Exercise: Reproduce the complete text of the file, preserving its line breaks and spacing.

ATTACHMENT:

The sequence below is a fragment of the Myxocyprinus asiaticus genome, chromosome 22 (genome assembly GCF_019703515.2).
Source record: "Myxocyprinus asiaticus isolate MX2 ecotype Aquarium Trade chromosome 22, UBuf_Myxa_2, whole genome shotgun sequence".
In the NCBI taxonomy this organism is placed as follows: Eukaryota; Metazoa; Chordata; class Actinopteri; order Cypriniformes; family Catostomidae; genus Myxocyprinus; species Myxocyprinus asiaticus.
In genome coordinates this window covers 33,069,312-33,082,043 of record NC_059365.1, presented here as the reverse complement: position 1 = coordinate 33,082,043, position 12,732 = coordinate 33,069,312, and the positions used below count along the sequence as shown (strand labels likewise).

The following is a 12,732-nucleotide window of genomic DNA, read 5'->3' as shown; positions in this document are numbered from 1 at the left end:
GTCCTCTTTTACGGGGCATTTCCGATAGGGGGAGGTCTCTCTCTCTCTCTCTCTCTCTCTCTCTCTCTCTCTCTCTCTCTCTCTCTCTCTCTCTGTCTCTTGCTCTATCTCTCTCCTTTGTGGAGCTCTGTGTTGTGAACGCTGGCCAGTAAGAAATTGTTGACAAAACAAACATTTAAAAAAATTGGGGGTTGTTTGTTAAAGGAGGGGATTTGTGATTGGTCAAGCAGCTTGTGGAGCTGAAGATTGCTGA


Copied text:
The sequence below is a fragment of the Myxocyprinus asiaticus genome, chromosome 22 (genome assembly GCF_019703515.2).
Source record: "Myxocyprinus asiaticus isolate MX2 ecotype Aquarium Trade chromosome 22, UBuf_Myxa_2, whole genome shotgun sequence".
In the NCBI taxonomy this organism is placed as follows: Eukaryota; Metazoa; Chordata; class Actinopteri; order Cypriniformes; family Catostomidae; genus Myxocyprinus; species Myxocyprinus asiaticus.
In genome coordinates this window covers 33,069,312-33,082,043 of record NC_059365.1, presented here as the reverse complement: position 1 = coordinate 33,082,043, position 12,732 = coordinate 33,069,312, and the positions used below count along the sequence as shown (strand labels likewise).

The following is a 12,732-nucleotide window of genomic DNA, read 5'->3' as shown; positions in this document are numbered from 1 at the left end:
GTCCTCTTTTACGGGGCATTTCCGATAGGGGGAGGTCTCTCTCTCTCTCTCTCTCTCTCTCTCTCTCTCTCTCTCTCTCTCTCTCTCTCTCTCTGTCTCTTGCTCTATCTCTCTCCTTTGTGGAGCTCTGTGTTGTGAACGCTGGCCAGTAAGAAATTGTTGACAAAACAAACATTTAAAAAAATTGGGGGTTGTTTGTTAAAGGAGGGGATTTGTGATTGGTCAAGCAGCTTGTGGAGCTGAAGATTGCTGA